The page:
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At the union, we're all about you, but we also hope you're all about us too. So we asked some of the students involved with the Union to share their success stories with us.

  Support     

COSMIC are the team of Staffs Uni students behind COSMIC BOWIE, an art exhibition held in Shelton to celebrate the life of the late David Bowie, as well as to raise some money for mental health charity Mind. The event was envisioned and planned by Cosmic team members Fraser Allsopp and Theo Zoumides, so, after sending over some questions, Fraser got back to us with answers explaining their motivations…

We wanted to somehow pay tribute to such a fantastic artist, an inspiration to all who are experimenting in art or hesitant to express themselves, as well as celebrate his life. Bowie was so passionate to embrace his creative and ‘different’ side, as we see it, all upcoming artists should be in the same mind set. This is the message we initially wanted to convey.

We knew that set up would be tight in regards to time, as previous exhibitions in the same space took a while to build and plan, this is where we believe the SU were so helpful. They provided prints for all the printed artworks, funding and advice for the majority of elements that would have been time consuming, so a huge thank you to them!

As explained briefly we have had other, smaller exhibitions in the past. We saw these as practice for our bigger events such as 'Cosmic Bowie' and we will definitely be planning frequent events to celebrate art in the future. Because of the fantastic reception to the Bowie exhibition we can't wait to start raising money again and get the next venture underway.

We would hope the SU and other helpful organisations can continue to support these exhibitions as Stoke is in need of more ways to express the art of students and any upcoming artists. I would say the more exhibitions we run the better we become at planning and organising.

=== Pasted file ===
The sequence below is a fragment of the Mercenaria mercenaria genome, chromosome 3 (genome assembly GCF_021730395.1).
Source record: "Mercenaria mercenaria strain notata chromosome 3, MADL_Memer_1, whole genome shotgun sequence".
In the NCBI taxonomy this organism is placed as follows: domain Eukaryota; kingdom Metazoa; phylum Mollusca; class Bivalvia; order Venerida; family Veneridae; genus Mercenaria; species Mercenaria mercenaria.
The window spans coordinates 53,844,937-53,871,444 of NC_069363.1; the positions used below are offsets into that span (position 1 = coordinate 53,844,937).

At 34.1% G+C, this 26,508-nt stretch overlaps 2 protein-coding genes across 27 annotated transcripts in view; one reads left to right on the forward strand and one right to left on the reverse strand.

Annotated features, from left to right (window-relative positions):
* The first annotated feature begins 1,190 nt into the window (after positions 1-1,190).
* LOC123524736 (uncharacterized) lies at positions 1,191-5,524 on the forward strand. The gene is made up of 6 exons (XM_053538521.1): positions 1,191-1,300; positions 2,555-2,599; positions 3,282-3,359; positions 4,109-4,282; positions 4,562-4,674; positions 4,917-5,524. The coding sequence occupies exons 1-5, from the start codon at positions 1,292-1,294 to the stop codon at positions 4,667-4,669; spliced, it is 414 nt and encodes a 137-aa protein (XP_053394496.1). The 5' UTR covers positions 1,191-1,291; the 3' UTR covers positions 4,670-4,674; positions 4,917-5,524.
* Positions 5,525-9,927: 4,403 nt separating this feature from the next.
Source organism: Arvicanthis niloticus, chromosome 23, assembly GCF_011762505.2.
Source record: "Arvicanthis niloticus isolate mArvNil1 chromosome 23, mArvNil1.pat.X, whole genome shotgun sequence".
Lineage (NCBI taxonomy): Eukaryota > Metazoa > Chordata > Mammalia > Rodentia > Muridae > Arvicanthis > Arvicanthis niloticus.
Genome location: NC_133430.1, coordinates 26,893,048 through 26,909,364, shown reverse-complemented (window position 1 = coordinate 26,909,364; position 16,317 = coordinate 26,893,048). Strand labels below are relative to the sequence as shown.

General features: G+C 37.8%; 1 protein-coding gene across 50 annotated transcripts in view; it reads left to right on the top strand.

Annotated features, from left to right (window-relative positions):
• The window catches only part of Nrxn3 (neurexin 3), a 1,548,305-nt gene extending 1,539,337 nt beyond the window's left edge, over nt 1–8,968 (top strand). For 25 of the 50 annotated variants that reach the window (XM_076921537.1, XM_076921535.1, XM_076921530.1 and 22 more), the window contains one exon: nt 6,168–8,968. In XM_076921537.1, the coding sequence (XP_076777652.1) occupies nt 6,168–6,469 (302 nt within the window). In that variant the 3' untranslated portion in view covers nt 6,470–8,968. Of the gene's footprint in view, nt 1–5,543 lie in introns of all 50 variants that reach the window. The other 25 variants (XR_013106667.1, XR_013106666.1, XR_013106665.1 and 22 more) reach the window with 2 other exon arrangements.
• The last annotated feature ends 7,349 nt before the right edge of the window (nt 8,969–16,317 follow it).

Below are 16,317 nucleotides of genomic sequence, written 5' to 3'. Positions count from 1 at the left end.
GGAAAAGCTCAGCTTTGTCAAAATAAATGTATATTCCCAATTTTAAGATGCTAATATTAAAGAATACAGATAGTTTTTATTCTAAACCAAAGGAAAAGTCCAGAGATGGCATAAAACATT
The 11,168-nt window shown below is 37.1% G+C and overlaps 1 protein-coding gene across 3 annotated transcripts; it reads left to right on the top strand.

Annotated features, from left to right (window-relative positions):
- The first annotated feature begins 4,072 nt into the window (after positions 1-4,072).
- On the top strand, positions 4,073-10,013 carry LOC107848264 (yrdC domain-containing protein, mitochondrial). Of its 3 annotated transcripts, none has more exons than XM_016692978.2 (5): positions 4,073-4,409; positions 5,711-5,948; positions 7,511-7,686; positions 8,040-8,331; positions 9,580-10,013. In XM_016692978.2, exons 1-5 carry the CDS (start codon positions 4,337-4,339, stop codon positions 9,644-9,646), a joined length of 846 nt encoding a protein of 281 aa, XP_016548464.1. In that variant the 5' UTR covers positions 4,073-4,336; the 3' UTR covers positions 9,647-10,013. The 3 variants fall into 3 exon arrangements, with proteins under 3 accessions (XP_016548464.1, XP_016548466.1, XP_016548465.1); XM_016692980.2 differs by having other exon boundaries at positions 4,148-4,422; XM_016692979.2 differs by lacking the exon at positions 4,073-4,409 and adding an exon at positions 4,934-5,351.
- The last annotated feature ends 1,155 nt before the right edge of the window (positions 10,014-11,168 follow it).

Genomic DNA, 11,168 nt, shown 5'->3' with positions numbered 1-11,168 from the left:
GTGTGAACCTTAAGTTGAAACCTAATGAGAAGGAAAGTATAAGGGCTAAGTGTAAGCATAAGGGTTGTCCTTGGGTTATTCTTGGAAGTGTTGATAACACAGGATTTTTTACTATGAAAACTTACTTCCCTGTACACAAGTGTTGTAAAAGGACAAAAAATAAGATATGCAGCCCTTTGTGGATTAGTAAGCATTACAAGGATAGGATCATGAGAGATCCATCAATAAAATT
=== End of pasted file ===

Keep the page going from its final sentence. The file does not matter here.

Stoke is in need of artist showcases or small 'hubs' of creative excellence. Stoke should thrive a creative city and I have never met as many creative people as I have in Stoke-on-Trent.

As Cosmic, we are working towards more projects on a higher scale for creative students to be a part of. We would like to get bigger, better and more well known for the exciting events we hold and, more importantly, inspire our students.

  Opportunity     

Lisa-Marie is Volunteer Team Leader of the Students’ Union’s FoodHub: a donation service that provides students who’re struggling financially with free food supplies. A lot of hard work went into the creation of her role and its capacity within volunteering for students, but she has repaid it with her own. We asked Lisa-Marie just what the position means to her…

“I am really enjoying being a part of the Students’ Union, no two days are the same and the other staff members have been very friendly and inclusive. It has opened my eyes to just how much the S.U can do, as, prior to this, I had a very limited knowledge of what went on there: I really thought it was just the clubs and the advice centre.

“The degree I am doing, Social Welfare Law, Policy and Advice, sits alongside my role in the S.U – as I undertake the effective running of Foodhub – a big welfare issue. I also ‘manage’ a team of three volunteers to help me promote the Foodhub and with fundraising events.

“I think that it is very important that students can see just what goes on behind the face of the S.U – especially for those with an interest in some of the things that the S.U does (marketing/advice/organising events to name a few). For some students this is the first time they will have an opportunity to have work-based experience in an area they may want to go into; a taste of what they might be doing after University is always a good thing.

“I never in a million years thought that as a mature student I would be organising music events and seeing it come together – I will take this with me should I ever move out of the advice sector and into fundraising. I am hoping to stay at the S.U and be one of the fully fledged advisors in the future as I really think it’s my ideal job.

“Being a mature student makes it different for me, and this is my own opinion, in that I don’t have the world at my feet like younger students. I want to find my happy and stick with it – I feel I have done that in the S.U.”

  Representation     

This student story comes from Adam Dickinson, one of our students who requires a wheelchair to get around campus, to and from lectures. He told us about his early struggles…

As a wheelchair user, due to the layout of both The Ashley Building and The Science Centre lecture theatres, I have to sit at the front. During my first week when I attended my first lectures in these two buildings I also realised that there were no tables in the lecture theatres for me to use.